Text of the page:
You can read the 2018 IPCC report or you can watch Leonardo DiCaprio’s dry, portentous narration of “Ice on Fire,” superbly scripted and unfolded by Leila Conners. Or you should do both. The formal report encapsulates the most formidable, global scientific enterprise the world has ever known, iterated over thirty years. The documentary puts flesh onto the horrifying downsides and the obstacles ahead, while offering encouragement through stories of technologies and ventures that can, right now, reduce carbon emissions or mitigate consequences of climate change. Cycling round dozens of persuasive scientists and commentators, focusing (per the title) on ice melt and water rise, and including brilliant cinematography, “Ice on Fire” treads a fine line between frightening and reassuring, and it does it so well. Go see this.
If a more boring and tawdry movie than “Hustlers” has come out in the last half decade, I’m unaware of it. After a passably dramatic opening scene in which super-lithe Ramona (played with a body-built physical presence by Jennifer Lopez that never offers any nuance or empathy) wows customers at a strip club and entrances rookie stripper Destiny (a clueless performance from Constance Wu), the movie devolves into a tension-free half-doco about sex workers scamming Wall Street morons. No central villain emerges as antagonist, so if you think the trailer presages a thriller, you are dead wrong. As for emancipating American sex workers by portraying them as swearing, materialistic “winners,” I can’t see any vestige of realism or sympathy in the heavy directorial hand. To sum: barely a plot; veneer-thin acting; semi-exploitative subject matter while pretending to honor; clunky transitions; excruciating dialogue . . . nada.
“Barry” smacked of Dexter-lite from the outset but it has carved out a following because in this case, Barry, the hitman with a life, is idiosyncratically portrayed by Bill Hader with such verve that you overlook the fundamental plot clichés. And other core characters, such as Noho Hank (a glowing performance by Anthony Carrigan), glow just as brightly. In Episode 1 of the series’ second season, the chaos of Barry’s fledgling acting career spirals out of control when he is forced to direct a show, just as gangster machinations spur Noho to reel Barry into further wet work. The script unravels tightly. I did not watch Season 1 but there was plenty enough in this Season 2 opener to seduce me onwards.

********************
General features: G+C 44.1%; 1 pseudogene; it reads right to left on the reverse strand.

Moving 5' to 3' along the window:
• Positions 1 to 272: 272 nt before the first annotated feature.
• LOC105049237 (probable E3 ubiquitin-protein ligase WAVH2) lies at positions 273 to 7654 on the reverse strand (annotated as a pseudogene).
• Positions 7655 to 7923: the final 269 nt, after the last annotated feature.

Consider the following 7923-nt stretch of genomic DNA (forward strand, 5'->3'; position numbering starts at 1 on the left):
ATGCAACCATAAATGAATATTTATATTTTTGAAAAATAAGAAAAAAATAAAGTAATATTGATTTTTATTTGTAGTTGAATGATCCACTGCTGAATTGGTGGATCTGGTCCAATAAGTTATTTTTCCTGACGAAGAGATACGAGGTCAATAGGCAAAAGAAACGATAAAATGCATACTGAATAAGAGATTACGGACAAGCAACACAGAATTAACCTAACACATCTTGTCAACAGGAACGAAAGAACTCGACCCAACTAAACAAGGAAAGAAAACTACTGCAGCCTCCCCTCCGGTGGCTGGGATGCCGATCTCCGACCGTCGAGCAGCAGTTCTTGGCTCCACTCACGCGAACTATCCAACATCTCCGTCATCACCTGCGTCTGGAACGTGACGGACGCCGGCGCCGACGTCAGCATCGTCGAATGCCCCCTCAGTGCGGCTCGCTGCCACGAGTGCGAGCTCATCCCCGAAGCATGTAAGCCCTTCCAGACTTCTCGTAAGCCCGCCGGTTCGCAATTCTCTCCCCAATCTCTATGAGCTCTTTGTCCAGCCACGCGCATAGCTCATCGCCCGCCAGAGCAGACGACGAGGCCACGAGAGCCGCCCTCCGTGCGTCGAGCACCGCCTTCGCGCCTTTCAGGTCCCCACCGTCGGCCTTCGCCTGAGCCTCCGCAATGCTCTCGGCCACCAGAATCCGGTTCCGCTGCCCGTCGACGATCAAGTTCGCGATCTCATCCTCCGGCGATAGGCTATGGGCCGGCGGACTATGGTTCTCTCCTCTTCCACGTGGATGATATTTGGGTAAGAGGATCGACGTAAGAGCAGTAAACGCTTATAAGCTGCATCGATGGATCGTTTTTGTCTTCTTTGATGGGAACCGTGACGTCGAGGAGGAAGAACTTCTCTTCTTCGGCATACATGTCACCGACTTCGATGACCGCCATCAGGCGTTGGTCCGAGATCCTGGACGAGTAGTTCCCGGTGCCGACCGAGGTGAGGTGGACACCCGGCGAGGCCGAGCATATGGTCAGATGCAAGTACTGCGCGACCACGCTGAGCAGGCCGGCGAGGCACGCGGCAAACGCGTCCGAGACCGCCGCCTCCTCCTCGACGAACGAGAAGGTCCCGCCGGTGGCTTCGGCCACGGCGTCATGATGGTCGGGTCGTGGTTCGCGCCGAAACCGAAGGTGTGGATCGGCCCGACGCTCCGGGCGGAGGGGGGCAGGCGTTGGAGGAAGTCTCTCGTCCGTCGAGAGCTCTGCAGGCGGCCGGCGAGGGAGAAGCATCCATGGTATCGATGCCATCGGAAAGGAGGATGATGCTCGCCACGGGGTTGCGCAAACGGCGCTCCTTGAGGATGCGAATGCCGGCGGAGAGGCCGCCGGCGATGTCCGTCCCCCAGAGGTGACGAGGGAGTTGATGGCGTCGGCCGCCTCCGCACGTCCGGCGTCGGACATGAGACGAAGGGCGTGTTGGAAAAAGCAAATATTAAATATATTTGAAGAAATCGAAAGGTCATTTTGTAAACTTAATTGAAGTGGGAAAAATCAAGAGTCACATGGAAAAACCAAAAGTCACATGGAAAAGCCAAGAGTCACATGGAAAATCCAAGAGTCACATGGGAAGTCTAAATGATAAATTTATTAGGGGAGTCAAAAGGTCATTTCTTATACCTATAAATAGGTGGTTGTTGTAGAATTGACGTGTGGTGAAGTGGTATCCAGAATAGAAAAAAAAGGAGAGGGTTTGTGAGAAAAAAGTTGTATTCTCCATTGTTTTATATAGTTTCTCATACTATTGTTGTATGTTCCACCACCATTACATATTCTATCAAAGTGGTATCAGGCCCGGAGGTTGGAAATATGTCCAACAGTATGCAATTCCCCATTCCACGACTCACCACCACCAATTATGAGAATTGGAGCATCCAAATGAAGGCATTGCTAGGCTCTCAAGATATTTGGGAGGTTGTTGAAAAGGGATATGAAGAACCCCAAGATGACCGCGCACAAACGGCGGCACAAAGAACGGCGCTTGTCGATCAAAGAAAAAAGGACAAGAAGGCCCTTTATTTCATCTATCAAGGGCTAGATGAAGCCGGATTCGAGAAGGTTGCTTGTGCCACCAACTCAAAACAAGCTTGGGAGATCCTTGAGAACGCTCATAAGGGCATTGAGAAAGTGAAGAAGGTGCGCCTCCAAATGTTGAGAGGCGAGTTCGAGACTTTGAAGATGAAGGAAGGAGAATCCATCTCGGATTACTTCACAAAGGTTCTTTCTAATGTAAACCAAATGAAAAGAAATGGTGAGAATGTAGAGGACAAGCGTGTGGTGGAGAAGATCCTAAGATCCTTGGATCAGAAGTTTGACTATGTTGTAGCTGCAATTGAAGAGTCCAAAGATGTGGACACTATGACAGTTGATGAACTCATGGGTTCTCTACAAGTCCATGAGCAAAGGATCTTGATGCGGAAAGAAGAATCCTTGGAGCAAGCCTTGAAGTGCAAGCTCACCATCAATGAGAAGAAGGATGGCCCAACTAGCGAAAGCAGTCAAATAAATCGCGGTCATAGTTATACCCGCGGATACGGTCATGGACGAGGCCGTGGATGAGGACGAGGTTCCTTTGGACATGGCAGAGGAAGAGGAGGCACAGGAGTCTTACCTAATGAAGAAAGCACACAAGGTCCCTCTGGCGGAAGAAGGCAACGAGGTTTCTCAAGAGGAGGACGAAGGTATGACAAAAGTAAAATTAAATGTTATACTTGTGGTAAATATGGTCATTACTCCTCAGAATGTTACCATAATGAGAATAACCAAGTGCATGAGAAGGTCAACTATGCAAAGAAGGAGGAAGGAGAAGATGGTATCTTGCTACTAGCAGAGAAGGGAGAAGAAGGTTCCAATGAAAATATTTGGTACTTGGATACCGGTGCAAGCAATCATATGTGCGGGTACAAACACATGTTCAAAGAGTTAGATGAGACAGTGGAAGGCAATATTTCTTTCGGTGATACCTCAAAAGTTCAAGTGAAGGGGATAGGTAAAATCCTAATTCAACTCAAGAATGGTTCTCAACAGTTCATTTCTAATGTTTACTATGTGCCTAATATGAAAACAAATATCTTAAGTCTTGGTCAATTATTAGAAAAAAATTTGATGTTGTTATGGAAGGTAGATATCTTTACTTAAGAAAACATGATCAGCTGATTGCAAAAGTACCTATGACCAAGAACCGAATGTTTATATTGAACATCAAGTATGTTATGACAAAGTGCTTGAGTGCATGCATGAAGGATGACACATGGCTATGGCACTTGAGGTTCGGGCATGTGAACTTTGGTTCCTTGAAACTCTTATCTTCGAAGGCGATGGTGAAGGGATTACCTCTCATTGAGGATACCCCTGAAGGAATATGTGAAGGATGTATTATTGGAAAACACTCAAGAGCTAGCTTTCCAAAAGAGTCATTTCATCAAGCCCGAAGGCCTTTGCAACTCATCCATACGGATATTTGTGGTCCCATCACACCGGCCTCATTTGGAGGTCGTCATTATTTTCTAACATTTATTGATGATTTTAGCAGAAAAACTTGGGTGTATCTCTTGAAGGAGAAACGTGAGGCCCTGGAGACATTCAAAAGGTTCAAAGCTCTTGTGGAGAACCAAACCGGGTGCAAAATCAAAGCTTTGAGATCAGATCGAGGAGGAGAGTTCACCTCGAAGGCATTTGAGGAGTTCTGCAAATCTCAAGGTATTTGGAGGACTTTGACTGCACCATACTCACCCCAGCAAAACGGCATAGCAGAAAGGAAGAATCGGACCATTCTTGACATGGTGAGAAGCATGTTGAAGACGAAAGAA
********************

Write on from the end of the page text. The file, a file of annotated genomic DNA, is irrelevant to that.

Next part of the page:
“Trang: The More You Give” is an unassuming biography of the sort that shouts “fascinating person I’ve known,” normally only of interest to those who actually are friends of the subject. And I do know Trang Thomas, the Vietnamese-born Australian covered in this book, though my acquaintanceship is recent and not especially deep. But appearances deceive, a cliché that applies equally to this bio and to Professor Trang Thomas herself, because this book is an engrossing tour through both a life and her times. Most unexpectedly, the gentle, intelligent academic I thought I knew was in fact a trailblazer through my era. A pioneering psychology academic, Trang was way ahead of the curve in Australia, tackling issues of aging and multiculturalism long before they became mainstream. She headed up government commissions, served on landmark boards, and was called to duty by a revolving roster of senior politicians. Consistently, she stood up unswervingly for the principles of multicultural richness and equality, as well as feminism, that are close to my heart. The number of times she was accorded a “first” (first woman, first Asian, etc., etc.) amazed me. Of course an interesting life often a boring book makes, but Peter Nolan, in his second book, is a smooth, logical writer with strong narrative control. In short, “Trang” is a superbly crafted biography that should be read by all Australians.